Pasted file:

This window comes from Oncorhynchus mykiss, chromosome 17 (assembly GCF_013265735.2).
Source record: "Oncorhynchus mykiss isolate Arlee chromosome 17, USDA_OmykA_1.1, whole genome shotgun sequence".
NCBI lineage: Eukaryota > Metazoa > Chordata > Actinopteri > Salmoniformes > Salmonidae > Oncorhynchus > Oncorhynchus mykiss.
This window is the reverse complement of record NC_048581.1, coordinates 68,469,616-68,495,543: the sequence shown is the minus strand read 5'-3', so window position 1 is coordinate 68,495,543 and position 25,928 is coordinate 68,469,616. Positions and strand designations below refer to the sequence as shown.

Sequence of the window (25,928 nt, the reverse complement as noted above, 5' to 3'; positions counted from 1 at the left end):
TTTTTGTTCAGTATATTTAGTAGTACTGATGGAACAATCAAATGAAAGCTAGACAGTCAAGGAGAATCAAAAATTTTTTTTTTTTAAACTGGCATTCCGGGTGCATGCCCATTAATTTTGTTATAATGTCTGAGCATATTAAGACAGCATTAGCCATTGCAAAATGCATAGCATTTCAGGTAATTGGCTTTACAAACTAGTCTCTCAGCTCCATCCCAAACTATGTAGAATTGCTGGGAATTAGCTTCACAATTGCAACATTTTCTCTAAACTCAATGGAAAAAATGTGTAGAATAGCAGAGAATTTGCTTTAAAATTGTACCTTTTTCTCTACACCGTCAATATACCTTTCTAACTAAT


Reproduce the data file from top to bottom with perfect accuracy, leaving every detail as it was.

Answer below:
This window comes from Oncorhynchus mykiss, chromosome 17 (assembly GCF_013265735.2).
Source record: "Oncorhynchus mykiss isolate Arlee chromosome 17, USDA_OmykA_1.1, whole genome shotgun sequence".
NCBI lineage: Eukaryota > Metazoa > Chordata > Actinopteri > Salmoniformes > Salmonidae > Oncorhynchus > Oncorhynchus mykiss.
This window is the reverse complement of record NC_048581.1, coordinates 68,469,616-68,495,543: the sequence shown is the minus strand read 5'-3', so window position 1 is coordinate 68,495,543 and position 25,928 is coordinate 68,469,616. Positions and strand designations below refer to the sequence as shown.

Sequence of the window (25,928 nt, the reverse complement as noted above, 5' to 3'; positions counted from 1 at the left end):
TTTTTGTTCAGTATATTTAGTAGTACTGATGGAACAATCAAATGAAAGCTAGACAGTCAAGGAGAATCAAAAATTTTTTTTTTTTAAACTGGCATTCCGGGTGCATGCCCATTAATTTTGTTATAATGTCTGAGCATATTAAGACAGCATTAGCCATTGCAAAATGCATAGCATTTCAGGTAATTGGCTTTACAAACTAGTCTCTCAGCTCCATCCCAAACTATGTAGAATTGCTGGGAATTAGCTTCACAATTGCAACATTTTCTCTAAACTCAATGGAAAAAATGTGTAGAATAGCAGAGAATTTGCTTTAAAATTGTACCTTTTTCTCTACACCGTCAATATACCTTTCTAACTAAT